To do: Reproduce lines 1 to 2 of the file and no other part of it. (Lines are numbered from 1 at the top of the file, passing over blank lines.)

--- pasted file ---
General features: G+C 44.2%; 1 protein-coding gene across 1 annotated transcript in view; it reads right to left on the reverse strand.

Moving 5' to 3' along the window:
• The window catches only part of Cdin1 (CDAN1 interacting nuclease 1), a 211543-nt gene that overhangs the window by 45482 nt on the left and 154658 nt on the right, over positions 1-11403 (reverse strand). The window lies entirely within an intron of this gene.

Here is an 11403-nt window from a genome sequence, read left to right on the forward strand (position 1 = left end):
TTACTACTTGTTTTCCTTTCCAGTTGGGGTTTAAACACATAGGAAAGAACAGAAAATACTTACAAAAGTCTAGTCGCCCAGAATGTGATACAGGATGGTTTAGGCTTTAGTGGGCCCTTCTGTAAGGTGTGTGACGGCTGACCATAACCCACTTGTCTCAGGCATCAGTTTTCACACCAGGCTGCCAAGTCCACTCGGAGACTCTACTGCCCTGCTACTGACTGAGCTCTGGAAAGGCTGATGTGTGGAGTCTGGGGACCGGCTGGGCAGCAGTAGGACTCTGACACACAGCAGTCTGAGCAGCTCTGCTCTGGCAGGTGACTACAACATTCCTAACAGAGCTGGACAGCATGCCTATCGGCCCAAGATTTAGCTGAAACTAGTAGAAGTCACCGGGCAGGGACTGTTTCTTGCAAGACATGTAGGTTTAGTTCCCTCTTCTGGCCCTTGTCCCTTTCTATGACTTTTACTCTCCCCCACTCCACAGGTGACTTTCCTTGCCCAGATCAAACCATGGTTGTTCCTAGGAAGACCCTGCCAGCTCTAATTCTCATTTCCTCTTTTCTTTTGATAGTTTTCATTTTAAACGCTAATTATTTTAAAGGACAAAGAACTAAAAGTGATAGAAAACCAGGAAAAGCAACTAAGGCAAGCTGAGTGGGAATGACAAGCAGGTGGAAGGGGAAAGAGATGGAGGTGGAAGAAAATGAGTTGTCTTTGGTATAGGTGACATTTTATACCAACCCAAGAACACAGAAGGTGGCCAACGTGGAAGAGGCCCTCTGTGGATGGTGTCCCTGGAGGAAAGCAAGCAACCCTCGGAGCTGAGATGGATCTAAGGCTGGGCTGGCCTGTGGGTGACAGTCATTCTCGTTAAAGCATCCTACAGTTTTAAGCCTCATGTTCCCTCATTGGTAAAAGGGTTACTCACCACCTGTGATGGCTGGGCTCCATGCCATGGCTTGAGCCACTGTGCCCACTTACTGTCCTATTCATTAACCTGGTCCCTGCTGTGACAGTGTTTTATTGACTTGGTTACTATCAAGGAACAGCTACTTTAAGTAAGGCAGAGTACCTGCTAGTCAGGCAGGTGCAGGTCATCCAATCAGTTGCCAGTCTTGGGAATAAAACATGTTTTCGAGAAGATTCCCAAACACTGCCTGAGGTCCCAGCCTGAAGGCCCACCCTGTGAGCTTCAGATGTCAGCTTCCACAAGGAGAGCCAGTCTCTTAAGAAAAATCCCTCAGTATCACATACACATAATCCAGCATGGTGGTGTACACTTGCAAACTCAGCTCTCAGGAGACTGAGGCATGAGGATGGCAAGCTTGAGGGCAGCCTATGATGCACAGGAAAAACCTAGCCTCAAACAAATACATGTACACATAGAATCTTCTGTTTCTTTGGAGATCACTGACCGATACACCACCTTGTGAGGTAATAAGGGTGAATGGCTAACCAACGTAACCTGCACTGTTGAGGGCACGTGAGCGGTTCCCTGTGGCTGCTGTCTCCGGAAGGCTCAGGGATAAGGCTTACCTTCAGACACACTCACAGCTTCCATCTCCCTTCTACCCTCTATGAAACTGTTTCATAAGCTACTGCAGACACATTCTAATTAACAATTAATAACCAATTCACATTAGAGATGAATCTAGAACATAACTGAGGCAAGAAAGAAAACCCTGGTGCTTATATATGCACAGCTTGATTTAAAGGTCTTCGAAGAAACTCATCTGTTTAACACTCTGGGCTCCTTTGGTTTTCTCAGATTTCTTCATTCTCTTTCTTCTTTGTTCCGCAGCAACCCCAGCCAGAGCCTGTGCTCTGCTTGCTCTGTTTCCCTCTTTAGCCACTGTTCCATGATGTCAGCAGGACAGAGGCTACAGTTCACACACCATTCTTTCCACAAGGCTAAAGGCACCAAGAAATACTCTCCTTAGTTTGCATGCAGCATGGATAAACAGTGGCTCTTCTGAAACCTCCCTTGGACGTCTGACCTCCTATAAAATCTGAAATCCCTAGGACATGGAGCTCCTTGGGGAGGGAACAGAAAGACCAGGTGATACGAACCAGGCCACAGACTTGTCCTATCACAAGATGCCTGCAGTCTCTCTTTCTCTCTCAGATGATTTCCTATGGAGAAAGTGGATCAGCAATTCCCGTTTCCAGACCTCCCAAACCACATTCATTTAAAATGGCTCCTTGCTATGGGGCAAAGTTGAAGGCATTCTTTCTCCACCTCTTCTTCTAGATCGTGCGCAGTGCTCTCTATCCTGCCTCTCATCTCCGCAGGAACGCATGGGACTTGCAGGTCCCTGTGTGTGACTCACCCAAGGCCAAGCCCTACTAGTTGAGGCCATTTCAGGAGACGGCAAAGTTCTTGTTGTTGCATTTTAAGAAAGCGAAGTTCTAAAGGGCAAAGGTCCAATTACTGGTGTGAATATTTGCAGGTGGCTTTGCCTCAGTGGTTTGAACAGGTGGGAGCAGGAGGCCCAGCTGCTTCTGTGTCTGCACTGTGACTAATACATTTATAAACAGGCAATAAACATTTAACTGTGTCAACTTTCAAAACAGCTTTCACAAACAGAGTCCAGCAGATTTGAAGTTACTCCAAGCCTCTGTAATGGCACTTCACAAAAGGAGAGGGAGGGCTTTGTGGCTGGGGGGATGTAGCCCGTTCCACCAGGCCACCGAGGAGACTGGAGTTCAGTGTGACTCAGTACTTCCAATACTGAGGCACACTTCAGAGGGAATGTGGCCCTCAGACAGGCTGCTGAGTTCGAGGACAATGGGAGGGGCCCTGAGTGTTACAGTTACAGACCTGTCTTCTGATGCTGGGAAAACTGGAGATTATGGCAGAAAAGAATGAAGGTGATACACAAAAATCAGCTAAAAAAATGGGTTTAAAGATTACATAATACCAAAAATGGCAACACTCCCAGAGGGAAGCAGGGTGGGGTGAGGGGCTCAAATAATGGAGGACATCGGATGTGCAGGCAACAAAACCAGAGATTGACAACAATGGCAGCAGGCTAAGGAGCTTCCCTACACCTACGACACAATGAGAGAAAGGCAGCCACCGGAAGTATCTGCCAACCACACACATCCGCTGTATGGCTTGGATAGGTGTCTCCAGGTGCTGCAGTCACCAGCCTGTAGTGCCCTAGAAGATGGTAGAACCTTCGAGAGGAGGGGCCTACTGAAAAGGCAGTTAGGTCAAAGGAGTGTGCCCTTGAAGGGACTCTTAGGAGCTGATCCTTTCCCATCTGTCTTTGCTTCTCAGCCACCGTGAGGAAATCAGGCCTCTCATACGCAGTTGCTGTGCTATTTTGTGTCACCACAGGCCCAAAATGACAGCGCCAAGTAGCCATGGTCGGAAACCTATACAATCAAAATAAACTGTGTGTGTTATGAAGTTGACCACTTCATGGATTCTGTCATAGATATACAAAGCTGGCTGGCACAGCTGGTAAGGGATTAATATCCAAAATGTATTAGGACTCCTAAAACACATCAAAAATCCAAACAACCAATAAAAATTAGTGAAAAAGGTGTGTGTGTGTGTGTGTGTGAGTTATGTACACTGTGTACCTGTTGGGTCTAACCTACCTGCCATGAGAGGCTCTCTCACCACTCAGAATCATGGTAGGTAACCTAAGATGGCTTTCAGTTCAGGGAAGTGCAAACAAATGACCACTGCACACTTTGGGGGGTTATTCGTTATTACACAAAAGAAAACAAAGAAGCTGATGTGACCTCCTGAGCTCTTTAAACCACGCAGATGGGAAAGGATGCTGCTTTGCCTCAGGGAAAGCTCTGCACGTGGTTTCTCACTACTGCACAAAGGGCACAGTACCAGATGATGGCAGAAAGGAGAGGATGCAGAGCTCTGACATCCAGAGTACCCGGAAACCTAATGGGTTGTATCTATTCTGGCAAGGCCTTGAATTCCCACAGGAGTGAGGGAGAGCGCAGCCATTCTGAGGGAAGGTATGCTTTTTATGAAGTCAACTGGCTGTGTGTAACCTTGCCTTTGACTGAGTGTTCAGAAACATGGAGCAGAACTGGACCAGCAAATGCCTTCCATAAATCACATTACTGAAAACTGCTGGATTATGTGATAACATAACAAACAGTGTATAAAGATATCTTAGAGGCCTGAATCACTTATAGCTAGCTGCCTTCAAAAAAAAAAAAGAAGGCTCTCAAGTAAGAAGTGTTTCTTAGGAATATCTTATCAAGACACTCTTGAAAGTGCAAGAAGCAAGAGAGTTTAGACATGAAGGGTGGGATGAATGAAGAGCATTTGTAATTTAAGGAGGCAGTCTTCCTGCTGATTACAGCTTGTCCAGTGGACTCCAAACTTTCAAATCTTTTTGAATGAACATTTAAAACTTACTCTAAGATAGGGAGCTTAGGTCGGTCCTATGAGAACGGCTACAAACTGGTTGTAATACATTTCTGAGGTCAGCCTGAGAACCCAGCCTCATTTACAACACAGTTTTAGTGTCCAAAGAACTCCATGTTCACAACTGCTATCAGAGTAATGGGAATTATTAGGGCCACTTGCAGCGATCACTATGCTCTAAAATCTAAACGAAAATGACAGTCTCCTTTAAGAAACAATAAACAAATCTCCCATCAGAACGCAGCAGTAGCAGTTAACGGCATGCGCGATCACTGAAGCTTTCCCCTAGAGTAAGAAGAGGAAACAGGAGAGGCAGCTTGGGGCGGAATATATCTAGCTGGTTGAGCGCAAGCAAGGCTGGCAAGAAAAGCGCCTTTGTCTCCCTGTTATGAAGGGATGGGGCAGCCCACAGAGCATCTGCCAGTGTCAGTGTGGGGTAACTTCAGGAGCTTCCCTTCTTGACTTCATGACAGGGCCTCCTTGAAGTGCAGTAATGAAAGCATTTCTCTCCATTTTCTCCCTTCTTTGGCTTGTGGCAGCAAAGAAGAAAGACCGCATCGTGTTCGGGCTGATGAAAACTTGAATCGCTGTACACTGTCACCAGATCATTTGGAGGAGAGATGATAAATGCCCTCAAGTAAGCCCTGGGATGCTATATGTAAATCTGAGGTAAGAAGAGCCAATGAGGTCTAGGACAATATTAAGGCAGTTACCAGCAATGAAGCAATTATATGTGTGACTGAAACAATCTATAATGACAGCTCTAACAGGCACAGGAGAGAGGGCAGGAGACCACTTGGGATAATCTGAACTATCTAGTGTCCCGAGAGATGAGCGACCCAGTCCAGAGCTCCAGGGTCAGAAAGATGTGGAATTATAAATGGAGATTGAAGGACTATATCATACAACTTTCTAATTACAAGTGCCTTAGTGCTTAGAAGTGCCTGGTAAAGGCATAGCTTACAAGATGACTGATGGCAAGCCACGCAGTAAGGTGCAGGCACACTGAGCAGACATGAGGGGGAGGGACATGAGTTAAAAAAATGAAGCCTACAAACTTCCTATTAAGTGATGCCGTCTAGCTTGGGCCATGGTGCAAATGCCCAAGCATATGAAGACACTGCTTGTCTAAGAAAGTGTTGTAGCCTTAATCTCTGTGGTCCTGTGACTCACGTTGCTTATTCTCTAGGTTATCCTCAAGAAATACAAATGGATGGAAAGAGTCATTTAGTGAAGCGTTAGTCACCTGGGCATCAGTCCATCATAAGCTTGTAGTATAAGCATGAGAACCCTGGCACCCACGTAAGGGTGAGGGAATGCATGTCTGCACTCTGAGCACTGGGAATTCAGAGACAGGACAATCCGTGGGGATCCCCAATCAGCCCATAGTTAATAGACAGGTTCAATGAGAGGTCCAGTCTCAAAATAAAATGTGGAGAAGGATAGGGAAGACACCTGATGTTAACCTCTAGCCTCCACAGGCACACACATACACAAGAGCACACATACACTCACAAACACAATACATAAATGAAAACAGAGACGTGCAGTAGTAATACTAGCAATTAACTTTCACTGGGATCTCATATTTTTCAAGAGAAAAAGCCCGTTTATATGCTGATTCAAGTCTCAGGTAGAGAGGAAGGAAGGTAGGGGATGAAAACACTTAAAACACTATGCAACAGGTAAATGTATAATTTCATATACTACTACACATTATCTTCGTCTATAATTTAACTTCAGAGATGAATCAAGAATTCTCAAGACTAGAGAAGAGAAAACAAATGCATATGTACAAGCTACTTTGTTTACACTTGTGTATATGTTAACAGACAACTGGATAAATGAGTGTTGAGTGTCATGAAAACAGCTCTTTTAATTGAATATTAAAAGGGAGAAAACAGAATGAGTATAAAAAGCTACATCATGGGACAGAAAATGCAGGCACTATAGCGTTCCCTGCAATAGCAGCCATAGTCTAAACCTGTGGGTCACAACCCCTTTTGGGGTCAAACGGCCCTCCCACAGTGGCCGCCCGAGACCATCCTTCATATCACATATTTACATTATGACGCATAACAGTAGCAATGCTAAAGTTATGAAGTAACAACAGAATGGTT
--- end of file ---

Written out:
General features: G+C 44.2%; 1 protein-coding gene across 1 annotated transcript in view; it reads right to left on the reverse strand.

Moving 5' to 3' along the window: